2

I'm having trouble explaining my issue. What I'm doing is creating a library to work easily with the RFID reader/writer RC522 module. I need to create an object of the library MFRC522 in my .cpp file to be able to communticate with the module itself. I want my constructor end up like this:UltimateRFID rfid(53, 5);, the parameters being the slave select and the reset pins, respectively. The problem is that I don't know how to make my constructor so that it is within the scope of the functions that require the MFRC522 object to be called. Below's my code.

#include "Arduino.h"
#include "UltimateRFID.h"
#include <MFRC522.h>


MFRC522::MIFARE_Key key;


UltimateRFID::UltimateRFID(int ss, int rst)
{
   MFRC522 mfrc522(ss, rst); //this would be ideal, but how can my functions access the instance?
}


void UltimateRFID::initialize() //sample of a function that uses the MFRC522 object
{
  //digitalWrite(49, HIGH);
  digitalWrite(2, LOW);
  for (byte i = 0; i < 6; i++) {
    key.keyByte[i] = 0xFF;
  }     
  mfrc522.PCD_Init();
  if ( ! mfrc522.PICC_IsNewCardPresent()) 
  {
    return;
  }
  if ( ! mfrc522.PICC_ReadCardSerial()) 
  {
    return;          
  }

}

Now comes my header file, although I'm not sure it matters much.

#ifndef UltimateRFID_h
#define UltimateRFID_h

#include "Arduino.h"
#include <MFRC522.h>

class UltimateRFID
{
  public:
    UltimateRFID(int ss, int rst);
    void initialize();
  private:
    MFRC522::MIFARE_Key key;
};

#endif

Please be patient, it's my first library.

3

Why not have your class just extend the MFRC522 class?

#include <MFRC522.h>

class UltimateRFID : public MFRC522 {
    private:
        MIFARE_Key key;

    public: 
        UltimateRFID(uint8_t ss, uint8_t rst) : MFRC522(ss, rst) {}
        // your other methods
        void initialize();
};

void UltimateRFID::initialize() {
    //digitalWrite(49, HIGH);
    digitalWrite(2, LOW);
    for (byte i = 0; i < 6; i++) {
        key.keyByte[i] = 0xFF;
    }     
    PCD_Init();
    if ( ! PICC_IsNewCardPresent()) {
        return;
    }
    if ( ! PICC_ReadCardSerial()) {
        return;          
    }
}

UltimateRFID rfid(53, 5);

void setup() {
    rfid.initialize();
}

void loop() {}

Your class then becomes a "flavour" of MFRC522 with additional functionality. It can access all the public functions of the MFRC522 class, since they are now a part of your class.

Anything you can do with an MFRC522 object you can now do with your object. As well as your extra functions.

  • And I don't need a constructor in my source file? Only in the header? – Alex Vilchis Aug 6 '17 at 0:27
  • You can have a constructor if you want. There is an empty one in the header at the moment (the {}). No content is needed since the initialisation list calls the parent constructor for you. – Majenko Aug 6 '17 at 0:29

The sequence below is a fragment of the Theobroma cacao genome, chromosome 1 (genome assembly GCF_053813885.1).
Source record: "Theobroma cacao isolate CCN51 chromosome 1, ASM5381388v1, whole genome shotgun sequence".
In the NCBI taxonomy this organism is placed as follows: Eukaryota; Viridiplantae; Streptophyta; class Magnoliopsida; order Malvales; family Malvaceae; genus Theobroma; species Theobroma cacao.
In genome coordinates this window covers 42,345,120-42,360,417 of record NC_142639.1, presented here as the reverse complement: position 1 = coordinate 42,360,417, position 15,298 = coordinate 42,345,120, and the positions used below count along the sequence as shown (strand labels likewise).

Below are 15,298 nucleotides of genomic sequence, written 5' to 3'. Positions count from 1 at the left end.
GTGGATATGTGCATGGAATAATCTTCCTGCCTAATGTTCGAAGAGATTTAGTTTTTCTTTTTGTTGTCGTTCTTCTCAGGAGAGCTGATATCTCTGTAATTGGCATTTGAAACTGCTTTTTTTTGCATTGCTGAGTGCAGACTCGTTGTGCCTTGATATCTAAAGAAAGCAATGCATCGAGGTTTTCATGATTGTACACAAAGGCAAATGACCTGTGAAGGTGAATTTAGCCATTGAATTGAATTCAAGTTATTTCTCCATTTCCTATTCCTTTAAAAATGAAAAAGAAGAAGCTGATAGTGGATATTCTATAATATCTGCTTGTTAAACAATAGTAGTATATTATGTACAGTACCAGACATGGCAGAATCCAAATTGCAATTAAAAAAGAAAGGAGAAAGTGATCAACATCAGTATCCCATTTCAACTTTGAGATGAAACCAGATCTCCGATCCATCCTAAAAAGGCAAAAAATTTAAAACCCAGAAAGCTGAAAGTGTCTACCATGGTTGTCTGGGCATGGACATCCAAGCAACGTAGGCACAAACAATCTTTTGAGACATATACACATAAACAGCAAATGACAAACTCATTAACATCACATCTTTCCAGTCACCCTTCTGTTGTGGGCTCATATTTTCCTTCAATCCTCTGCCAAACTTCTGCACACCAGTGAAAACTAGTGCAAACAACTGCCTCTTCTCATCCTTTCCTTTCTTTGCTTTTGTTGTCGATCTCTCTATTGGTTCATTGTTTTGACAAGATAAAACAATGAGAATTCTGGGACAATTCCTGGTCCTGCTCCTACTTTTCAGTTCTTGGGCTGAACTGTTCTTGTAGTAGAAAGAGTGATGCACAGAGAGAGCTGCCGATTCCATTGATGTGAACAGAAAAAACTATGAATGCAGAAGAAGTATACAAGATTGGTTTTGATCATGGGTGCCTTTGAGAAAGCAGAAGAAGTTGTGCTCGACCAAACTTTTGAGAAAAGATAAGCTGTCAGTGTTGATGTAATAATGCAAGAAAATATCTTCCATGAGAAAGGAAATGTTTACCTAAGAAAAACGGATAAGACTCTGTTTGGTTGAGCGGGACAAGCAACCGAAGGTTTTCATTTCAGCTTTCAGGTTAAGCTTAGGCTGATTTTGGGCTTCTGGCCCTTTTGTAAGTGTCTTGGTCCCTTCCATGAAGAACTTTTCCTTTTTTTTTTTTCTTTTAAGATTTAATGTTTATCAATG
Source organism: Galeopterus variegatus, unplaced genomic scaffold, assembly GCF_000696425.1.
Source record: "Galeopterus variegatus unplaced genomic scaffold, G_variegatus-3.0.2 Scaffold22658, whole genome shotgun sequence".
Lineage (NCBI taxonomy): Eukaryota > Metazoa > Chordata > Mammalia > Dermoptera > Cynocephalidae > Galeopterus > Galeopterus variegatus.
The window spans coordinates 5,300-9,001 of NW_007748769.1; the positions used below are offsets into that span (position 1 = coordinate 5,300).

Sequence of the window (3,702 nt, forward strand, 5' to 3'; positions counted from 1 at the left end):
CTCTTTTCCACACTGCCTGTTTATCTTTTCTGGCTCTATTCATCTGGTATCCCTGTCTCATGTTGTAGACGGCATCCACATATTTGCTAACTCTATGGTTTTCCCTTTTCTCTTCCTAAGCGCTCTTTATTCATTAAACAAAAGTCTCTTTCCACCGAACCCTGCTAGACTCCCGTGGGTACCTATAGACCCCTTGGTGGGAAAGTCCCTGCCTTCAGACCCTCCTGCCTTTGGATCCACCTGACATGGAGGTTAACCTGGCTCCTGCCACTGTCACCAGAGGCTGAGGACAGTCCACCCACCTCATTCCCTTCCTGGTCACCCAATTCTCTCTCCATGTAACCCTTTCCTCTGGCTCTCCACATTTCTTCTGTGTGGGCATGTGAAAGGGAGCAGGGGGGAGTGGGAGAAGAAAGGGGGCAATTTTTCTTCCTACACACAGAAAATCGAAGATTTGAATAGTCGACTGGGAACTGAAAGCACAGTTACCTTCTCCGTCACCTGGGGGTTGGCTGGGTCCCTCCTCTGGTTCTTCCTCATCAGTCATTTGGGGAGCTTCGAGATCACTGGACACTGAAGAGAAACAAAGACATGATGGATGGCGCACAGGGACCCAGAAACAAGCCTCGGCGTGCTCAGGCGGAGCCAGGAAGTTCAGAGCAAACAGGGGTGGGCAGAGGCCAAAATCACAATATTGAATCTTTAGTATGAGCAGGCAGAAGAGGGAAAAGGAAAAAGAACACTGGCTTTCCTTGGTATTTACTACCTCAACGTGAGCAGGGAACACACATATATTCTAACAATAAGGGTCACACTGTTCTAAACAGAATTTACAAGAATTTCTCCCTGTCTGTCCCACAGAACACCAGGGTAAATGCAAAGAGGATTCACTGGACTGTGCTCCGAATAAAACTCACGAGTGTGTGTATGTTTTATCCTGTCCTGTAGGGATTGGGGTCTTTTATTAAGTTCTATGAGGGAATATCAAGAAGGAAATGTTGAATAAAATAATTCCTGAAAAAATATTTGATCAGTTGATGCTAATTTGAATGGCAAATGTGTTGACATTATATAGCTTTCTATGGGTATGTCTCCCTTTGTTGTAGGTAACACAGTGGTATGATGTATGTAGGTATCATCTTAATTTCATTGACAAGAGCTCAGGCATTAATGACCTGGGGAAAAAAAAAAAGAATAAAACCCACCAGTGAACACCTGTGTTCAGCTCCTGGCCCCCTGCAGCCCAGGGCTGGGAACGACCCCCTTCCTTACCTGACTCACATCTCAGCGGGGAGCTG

• I did just that and I get a compilation error: collect2.exe: error: ld returned 5 exit status. – Alex Vilchis Aug 6 '17 at 0:40
  • Did you copy and paste my code? I just noticed a typo in the initialisation list. I am not at my computer at the moment (1:48am here) so cannot test it right now. – Majenko Aug 6 '17 at 0:48
  • I did copy it, fixed the typos (MFRC522 instead of MRFC22/MRFC622) but the error appears anyway. – Alex Vilchis Aug 6 '17 at 2:17
2

While @Majenko's answer is probably best (I +1'd it), for completeness, here's how to construct a member variable with parameters:

class UltimateRFID {
    public:
    UltimateRFID(int ss, int rst) : mfrc522(ss, rst) {}

    protected:
    MFRC522 mfrc522;
};

"placement new" is another option:

class UltimateRFID {
    public:
    UltimateRFID(int ss, int rst) {
        new (&mfrc522) MFRC522(ss, rst)
    }

    protected:
    MFRC522 mfrc522;
};

However, this method calls the default ctor - which may or may not be an issue. This is usually reserved for re-initializing an existing object.

There's also assignment:

class UltimateRFID {
    public:
    UltimateRFID(int ss, int rst) {
        mfrc522 = MFRC522(ss, rst)
    }

    protected:
    MFRC522 mfrc522;
};

This also calls the default ctor and works best if the class provides operator=.

1
UltimateRFID::UltimateRFID(int ss, int rst)
{
   MFRC522 mfrc522(ss, rst); //this would be ideal, but how can my functions access the instance?
}

As you note, that instance would go out of scope immediately. The simplest thing would be to put a pointer to the other class in your class definition. Then in your init function do a new to create the instance of the class, passing the appropriate parameters.

  • In init and in all other functions that use MFRC522 objects? – Alex Vilchis Aug 5 '17 at 6:30
  • No, you only do a new once (for a particular instance). Read up on new/delete in C++ tutorials. – Nick Gammon Aug 5 '17 at 6:49

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